Hanford workers new cancer package OK'd

By Annette Cary, Herald staff writerDecember 17, 2009 

WASHINGTON — The federal secretary of Health and Human Services has agreed to expand automatic compensation of $150,000 to more Hanford workers who may have developed cancer because of exposure to radiation.

If Congress does not object, the decision by Secretary Kathleen Sebelius takes effect Jan. 10. The action was recommended in October by a federal advisory board.

The National Institute for Occupational Safety and Health, or NIOSH, will review 340 pending claims of former Hanford workers, some filed by their survivors. The claims are for workers who had cancers covered under the automatic compensation program and who worked at Hanford during the years the new expanded rules would cover.

Those pending claims are in addition to hundreds of past claims that have been denied but would be reviewed by the Department of Labor to see if they now qualify for compensation under the eased rules. The new rules also could help some middle-aged Hanford workers and recent retirees who yet may develop cancer.

The rules would be eased by the formation of a new special exposure cohort for the Energy Employees Occupational Illness Compensation Program. The program calls for NIOSH to estimate the amount of radiation exposure each ill worker received and determine whether there was at least a 50 percent chance of causing their cancer.

But special exposure cohorts may be named if Sebelius believes radiation exposure cannot be reliably estimated for groups of workers. Then workers are automatically compensated if they develop any of a broad range of primary cancers or certain secondary cancers.

Under the new special exposure cohort, automatic $150,000 compensation and medical coverage would be extended to any Hanford worker who was employed for at least 250 days from Oct. 1, 1943, through June 30, 1972. That's more inclusive than previous decisions to ease rules only for workers assigned to specific Hanford areas for certain of those years.

A NIOSH report concluded that from late 1943 through mid-1972, adequate monitoring was not done to determine workers' exposure to three radioactive isotopes -- purified polonium, thorium and neptunium -- used in special programs during those years.

Polonium 210 was generated in Hanford reactors starting during World War II through the activation of bismuth metal. Workers may have called it "postum." Polonium provides a catalyst for the reaction that detonates the plutonium in a nuclear weapon.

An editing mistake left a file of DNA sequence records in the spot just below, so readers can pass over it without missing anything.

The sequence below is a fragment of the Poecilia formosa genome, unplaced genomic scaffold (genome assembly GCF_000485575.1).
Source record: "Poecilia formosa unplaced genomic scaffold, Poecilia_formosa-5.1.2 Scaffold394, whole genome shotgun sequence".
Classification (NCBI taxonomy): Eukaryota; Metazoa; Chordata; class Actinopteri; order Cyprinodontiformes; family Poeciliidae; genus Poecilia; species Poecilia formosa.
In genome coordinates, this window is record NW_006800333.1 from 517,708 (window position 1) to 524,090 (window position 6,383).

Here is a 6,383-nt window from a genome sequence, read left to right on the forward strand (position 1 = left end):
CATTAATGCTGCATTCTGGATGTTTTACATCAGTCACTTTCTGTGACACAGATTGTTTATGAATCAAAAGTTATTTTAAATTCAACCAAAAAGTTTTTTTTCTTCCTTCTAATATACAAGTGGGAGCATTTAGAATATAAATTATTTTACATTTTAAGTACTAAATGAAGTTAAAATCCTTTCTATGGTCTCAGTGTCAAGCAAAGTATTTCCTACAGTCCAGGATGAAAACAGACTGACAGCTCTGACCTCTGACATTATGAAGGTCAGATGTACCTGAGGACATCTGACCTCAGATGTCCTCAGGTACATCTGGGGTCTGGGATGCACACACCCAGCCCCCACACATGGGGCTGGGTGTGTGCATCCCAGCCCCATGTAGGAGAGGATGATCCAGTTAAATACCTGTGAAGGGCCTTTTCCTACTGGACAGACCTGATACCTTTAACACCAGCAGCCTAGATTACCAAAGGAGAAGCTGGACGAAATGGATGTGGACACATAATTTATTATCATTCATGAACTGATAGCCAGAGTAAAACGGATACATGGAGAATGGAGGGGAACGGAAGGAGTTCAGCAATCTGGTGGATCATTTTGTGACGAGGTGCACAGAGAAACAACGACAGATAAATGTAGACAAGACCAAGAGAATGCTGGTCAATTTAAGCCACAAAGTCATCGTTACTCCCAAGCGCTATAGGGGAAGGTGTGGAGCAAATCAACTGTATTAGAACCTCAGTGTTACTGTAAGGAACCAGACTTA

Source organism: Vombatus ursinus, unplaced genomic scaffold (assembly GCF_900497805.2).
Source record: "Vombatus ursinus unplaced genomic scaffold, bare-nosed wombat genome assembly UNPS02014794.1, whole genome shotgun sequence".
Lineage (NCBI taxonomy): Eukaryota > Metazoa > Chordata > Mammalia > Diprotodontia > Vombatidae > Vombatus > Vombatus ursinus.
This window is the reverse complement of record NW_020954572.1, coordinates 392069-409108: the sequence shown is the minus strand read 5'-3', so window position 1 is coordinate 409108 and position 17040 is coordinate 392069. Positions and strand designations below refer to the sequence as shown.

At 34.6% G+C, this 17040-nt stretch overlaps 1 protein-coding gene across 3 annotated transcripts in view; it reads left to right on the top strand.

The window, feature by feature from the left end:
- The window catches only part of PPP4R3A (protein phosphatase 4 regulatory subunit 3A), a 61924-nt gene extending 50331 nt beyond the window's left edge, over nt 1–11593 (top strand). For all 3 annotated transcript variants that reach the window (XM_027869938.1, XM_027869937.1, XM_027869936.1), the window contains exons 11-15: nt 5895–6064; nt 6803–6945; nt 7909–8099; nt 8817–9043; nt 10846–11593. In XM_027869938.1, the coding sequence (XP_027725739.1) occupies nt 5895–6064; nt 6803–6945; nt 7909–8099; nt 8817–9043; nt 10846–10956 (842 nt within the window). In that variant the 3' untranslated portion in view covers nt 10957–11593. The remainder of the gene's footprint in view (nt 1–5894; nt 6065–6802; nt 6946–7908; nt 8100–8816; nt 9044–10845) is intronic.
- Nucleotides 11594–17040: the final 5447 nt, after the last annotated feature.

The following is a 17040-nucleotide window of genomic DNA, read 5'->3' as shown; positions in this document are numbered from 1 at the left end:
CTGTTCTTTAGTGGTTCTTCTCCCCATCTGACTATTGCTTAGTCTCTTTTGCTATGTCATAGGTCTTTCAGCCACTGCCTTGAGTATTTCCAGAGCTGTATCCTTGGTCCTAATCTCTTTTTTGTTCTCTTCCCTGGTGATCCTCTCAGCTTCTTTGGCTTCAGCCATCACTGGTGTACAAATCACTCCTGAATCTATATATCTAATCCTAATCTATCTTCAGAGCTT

Thorium was used at Hanford to help control nuclear reactions and also was used in two campaigns to produce uranium 233 for a proposed new type of nuclear weapon.

Neptunium 237 was irradiated at Hanford to produce plutonium 238, which is used in the nation's space program to provide power on deep space flights.

Although radiological work was only done in certain areas at Hanford, it became apparent that the Department of Energy could not identify which workers went into certain areas at least periodically, said Samuel Glover, a health physicist for NIOSH.

The expansion of automatic payments should help employees, such as security guards and craft workers, who have had trouble showing where their daily work took them.

Three previous special exposure cohorts cover Hanford workers in certain areas until shortly after World War II, in the 300 Area just north of Richland from September 1946-61 and in the 200 Area in central Hanford from 1949-68.

Congress is not expected to object to the special exposure cohort, allowing the Department of Labor to proceed to make rules to determine which areas are considered part of Hanford. At issue could be locations such as the Federal Building in downtown Richland, where workers were not exposed to radiation related to Hanford work.

But there is concern that workers based at the Federal Building also might have been required to perform some of their job duties at areas of Hanford where they could have been exposed to workplace radiation.

"I am hopeful that this special exposure cohort will ease the path to compensation for many workers and their families. Our country owes a great debt to these individuals for winning the peace and protecting our nation," Rep. Doc Hastings, R-Wash., said in a statement.

The special exposure cohorts cover cancers linked to radiation through previous medical research. Cancers that qualify, with some restrictions, include bone cancer, renal cancer, some leukemias, some lung cancers, multiple myeloma, some lymphomas and primary cancer of the bile ducts, brain, breast, colon, esophagus, gall bladder, ovary, pancreas, pharynx, salivary gland, small intestine, stomach, thyroid, urinary bladder and liver.

Some secondary cancers -- those that spread from primary cancers such as prostate cancer -- also are covered. They include lung, bone and kidney cancer.

Claimants should make sure their files are up to date if they have been diagnosed with additional cancers since they filed their initial claim, said Shannon Bradford, spokeswoman for NIOSH.

To date the Energy Employees Occupational Illness Compensation Program has paid $503 million to ill workers at Hanford and Pacific Northwest National Laboratory or their survivors. Payments include compensation and medical reimbursement.

For information on applying for the compensation program or to update a claim file with additional cancers, call the Hanford Resource Center at 946-3333 or 888-654-0014.

-- Annette Cary: 582-1533; acary@tricityherald.com; more Hanford news at hanfordnews.com.

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